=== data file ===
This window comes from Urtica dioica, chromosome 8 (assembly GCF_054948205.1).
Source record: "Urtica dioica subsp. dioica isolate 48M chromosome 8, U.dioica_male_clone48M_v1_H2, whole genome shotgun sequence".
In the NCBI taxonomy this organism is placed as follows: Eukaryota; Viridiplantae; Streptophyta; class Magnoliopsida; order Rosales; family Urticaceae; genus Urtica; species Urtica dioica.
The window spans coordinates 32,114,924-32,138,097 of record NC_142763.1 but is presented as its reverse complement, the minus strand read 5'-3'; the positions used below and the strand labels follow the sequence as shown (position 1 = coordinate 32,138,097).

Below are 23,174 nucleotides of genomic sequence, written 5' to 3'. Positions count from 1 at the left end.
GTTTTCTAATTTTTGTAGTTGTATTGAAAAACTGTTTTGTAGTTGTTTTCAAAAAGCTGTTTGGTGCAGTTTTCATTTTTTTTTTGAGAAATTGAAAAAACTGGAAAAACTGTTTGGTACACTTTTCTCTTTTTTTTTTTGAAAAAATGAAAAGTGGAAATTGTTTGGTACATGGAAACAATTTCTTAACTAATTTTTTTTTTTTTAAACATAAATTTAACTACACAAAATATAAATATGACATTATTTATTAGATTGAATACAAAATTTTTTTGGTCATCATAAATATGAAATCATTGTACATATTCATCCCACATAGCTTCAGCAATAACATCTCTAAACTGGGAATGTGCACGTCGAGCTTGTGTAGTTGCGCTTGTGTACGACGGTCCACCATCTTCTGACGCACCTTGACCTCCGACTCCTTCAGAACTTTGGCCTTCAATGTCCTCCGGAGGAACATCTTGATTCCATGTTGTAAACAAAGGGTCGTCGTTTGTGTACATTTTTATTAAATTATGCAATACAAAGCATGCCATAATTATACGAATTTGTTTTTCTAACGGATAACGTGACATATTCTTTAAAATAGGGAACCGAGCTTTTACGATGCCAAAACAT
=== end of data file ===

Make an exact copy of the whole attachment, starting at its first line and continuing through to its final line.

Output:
This window comes from Urtica dioica, chromosome 8 (assembly GCF_054948205.1).
Source record: "Urtica dioica subsp. dioica isolate 48M chromosome 8, U.dioica_male_clone48M_v1_H2, whole genome shotgun sequence".
In the NCBI taxonomy this organism is placed as follows: Eukaryota; Viridiplantae; Streptophyta; class Magnoliopsida; order Rosales; family Urticaceae; genus Urtica; species Urtica dioica.
The window spans coordinates 32,114,924-32,138,097 of record NC_142763.1 but is presented as its reverse complement, the minus strand read 5'-3'; the positions used below and the strand labels follow the sequence as shown (position 1 = coordinate 32,138,097).

Below are 23,174 nucleotides of genomic sequence, written 5' to 3'. Positions count from 1 at the left end.
GTTTTCTAATTTTTGTAGTTGTATTGAAAAACTGTTTTGTAGTTGTTTTCAAAAAGCTGTTTGGTGCAGTTTTCATTTTTTTTTTGAGAAATTGAAAAAACTGGAAAAACTGTTTGGTACACTTTTCTCTTTTTTTTTTTGAAAAAATGAAAAGTGGAAATTGTTTGGTACATGGAAACAATTTCTTAACTAATTTTTTTTTTTTTAAACATAAATTTAACTACACAAAATATAAATATGACATTATTTATTAGATTGAATACAAAATTTTTTTGGTCATCATAAATATGAAATCATTGTACATATTCATCCCACATAGCTTCAGCAATAACATCTCTAAACTGGGAATGTGCACGTCGAGCTTGTGTAGTTGCGCTTGTGTACGACGGTCCACCATCTTCTGACGCACCTTGACCTCCGACTCCTTCAGAACTTTGGCCTTCAATGTCCTCCGGAGGAACATCTTGATTCCATGTTGTAAACAAAGGGTCGTCGTTTGTGTACATTTTTATTAAATTATGCAATACAAAGCATGCCATAATTATACGAATTTGTTTTTCTAACGGATAACGTGACATATTCTTTAAAATAGGGAACCGAGCTTTTACGATGCCAAAACAT